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Management of urolithiasis with chronic renal failure

Ganesh Gopalakrishnan and Gaurabathini Siva Prasad

Purpose of review Introduction

Epidemiological trends of urolithiasis and the prevalence of Renal insufficiency in patients with urolithiasis could be
renal failure in patients with stones have changed. This is either due to calculus nephropathy or nephropathy of
the era of minimally invasive therapy for stone disease. We medical renal disease. The exact prevalence of calculus
review the impact of minimally invasive therapy on the nephropathy alone is not known. The reported preva-
management of urolithiasis in patients with renal failure and lence of renal failure with urolithiasis is 1.7–18% [1,2].
its outcome. The definition of renal failure and its severity is different
Recent findings in various studies. Management of stones in chronic renal
The prevalence of urolithiasis has reached its peak and failure (CRF) is challenging. An appropriate approach to
plateaued in Europe and North America while it is still rising their management has been shown to stabilize renal
in the underdeveloped countries. The prevalence of renal function and delay the requirement of renal replacement
failure in patients with chronic renal failure has reduced by therapy. We focus on the topic of management of calculus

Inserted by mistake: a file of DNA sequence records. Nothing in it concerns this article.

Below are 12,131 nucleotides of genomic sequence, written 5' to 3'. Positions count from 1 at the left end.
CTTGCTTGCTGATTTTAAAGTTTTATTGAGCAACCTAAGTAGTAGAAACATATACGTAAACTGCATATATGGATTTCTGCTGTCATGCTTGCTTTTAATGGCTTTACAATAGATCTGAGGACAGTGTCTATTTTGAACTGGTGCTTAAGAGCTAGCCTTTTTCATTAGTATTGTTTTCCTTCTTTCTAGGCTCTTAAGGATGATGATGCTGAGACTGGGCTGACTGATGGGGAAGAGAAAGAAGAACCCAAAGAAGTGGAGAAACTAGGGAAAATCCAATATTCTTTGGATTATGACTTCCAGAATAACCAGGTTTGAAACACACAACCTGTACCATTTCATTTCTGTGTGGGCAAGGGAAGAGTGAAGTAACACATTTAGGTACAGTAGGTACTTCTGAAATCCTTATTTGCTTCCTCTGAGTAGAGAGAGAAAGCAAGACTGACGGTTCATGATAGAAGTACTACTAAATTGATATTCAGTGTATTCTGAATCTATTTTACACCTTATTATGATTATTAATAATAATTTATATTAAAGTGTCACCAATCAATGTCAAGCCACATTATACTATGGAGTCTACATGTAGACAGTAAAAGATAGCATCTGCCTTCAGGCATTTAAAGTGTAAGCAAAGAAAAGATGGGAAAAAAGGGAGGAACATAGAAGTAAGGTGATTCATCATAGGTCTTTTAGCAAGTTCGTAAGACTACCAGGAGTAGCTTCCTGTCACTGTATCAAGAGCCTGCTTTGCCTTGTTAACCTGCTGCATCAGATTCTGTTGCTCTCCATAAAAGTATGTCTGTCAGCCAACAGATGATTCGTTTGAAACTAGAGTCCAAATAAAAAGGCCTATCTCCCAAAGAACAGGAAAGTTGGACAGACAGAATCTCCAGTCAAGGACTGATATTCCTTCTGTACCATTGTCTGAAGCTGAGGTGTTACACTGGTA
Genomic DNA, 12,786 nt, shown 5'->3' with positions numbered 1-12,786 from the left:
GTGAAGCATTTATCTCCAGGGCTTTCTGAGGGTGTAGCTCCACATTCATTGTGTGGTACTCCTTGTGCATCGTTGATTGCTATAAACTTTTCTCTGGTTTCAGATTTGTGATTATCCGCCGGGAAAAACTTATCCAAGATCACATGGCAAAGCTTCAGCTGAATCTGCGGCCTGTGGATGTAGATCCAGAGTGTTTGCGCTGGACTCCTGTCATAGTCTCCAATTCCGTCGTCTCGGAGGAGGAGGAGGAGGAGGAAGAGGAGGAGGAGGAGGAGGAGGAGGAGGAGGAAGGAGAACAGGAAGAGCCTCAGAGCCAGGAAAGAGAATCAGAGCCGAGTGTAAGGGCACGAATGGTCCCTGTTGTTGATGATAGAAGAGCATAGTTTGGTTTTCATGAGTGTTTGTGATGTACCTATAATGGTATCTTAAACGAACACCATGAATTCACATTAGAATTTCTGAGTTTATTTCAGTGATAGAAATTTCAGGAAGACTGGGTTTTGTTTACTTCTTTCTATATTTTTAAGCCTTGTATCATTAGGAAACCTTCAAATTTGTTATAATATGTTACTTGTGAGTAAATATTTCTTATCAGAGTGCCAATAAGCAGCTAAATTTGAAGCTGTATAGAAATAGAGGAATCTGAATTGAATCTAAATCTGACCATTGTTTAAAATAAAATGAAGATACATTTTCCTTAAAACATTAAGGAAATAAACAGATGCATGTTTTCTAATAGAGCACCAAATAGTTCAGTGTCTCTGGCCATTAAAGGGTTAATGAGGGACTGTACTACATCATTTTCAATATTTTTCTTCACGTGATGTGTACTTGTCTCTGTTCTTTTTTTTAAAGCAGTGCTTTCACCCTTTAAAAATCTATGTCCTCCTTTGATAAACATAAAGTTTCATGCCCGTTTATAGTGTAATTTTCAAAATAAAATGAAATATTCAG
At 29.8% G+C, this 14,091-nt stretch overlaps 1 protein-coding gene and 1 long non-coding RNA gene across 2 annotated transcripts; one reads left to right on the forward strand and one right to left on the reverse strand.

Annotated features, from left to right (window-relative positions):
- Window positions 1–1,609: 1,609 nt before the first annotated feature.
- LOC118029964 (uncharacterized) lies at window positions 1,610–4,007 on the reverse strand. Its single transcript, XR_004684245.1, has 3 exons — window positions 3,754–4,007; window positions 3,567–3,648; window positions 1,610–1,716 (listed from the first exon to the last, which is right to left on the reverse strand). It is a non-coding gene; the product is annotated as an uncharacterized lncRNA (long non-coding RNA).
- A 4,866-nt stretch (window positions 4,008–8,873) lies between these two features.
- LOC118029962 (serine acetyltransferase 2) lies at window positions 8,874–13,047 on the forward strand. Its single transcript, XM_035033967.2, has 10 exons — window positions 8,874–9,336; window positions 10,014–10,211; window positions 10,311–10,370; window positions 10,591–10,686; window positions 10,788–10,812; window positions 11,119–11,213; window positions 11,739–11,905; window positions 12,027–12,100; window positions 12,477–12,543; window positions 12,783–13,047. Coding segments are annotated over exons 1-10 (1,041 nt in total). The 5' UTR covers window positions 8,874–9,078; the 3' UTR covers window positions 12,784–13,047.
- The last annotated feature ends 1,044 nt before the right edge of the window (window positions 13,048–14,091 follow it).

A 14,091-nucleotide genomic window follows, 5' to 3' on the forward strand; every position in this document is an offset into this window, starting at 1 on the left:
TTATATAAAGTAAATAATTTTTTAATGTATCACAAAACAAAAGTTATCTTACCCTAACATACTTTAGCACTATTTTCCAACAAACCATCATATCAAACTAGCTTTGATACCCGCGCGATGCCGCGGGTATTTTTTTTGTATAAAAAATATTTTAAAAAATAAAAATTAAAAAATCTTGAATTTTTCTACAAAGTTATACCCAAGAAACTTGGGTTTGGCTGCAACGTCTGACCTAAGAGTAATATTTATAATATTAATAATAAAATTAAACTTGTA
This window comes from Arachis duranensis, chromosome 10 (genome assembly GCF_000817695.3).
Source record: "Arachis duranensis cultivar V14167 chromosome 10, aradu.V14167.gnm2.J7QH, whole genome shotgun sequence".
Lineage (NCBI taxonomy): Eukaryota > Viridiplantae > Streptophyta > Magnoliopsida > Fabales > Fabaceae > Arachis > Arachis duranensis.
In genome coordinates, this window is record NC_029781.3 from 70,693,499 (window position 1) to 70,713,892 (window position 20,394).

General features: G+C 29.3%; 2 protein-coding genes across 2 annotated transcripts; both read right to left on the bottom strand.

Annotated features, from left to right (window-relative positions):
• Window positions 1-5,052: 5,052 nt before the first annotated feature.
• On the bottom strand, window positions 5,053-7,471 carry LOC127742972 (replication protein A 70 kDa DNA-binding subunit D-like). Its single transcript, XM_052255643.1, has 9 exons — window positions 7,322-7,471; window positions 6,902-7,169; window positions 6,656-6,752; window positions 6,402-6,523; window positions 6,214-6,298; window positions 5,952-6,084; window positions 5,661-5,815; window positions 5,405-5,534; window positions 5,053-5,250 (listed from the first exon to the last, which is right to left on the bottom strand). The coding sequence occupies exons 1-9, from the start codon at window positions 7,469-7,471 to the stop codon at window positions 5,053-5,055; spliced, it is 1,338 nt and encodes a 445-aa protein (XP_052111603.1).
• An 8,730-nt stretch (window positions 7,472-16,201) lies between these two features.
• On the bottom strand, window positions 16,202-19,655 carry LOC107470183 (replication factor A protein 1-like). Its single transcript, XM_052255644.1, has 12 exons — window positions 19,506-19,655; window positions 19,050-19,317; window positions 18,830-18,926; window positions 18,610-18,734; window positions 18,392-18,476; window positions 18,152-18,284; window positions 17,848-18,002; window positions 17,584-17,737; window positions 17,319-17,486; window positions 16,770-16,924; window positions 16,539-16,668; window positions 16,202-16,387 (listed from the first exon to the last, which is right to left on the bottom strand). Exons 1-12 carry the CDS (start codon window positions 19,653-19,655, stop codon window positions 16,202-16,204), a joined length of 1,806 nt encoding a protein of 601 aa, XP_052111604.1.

half over the last decade. Minimally invasive therapy like nephropathy.
percutaneous nephrolithotripsy has fared better than open
stone surgery in all respects. Patients with kidney stones do Problems specifically related to stones and
not have normal renal function. Recently, cystine stones, chronic renal failure
and stones in patients with renal tubular acidosis and bowel Patients with CRF are anemic, and have leucopenia
disease were shown to affect renal function significantly. (lymphopenia), a low platelet count and impaired platelet
Summary function. There is an increased tendency for bleeding
Management of stones in chronic renal failure is during intervention for removal of stones. Compared to
challenging. Efforts should be made to minimize renal injury. patients with normal renal function, they are also more
Once a ‘stone-free’ kidney is achieved, steps should be susceptible to infection and sepsis. Their body homeo-
taken to conserve renal function and address the issue of stasis is impaired, with resulting dyselecterolytemia, fluid
recurrence. overload and pulmonary edema. They might require
temporary dialysis. Depending on the duration and sever-
Keywords ity of renal failure, secondary hyperparathyroidism, renal
calculus nephropathy, renal failure, urolithiasis osteodystrophy, altered lipid profile and cardiomyopathy
are added problems. Thus, patients with CRF are high-
Curr Opin Urol 17:132–135. ß 2007 Lippincott Williams & Wilkins. risk candidates for any form of anesthesia and surgery.
Department of Urology, Christian Medical College, Vellore, Tamil Nadu, India
Management of urolithiasis in chronic
Correspondence to Dr Ganesh Gopalakrishnan, Professor and Head of Urology,
Christian Medical College, Vellore, Tamil Nadu 632004, India renal failure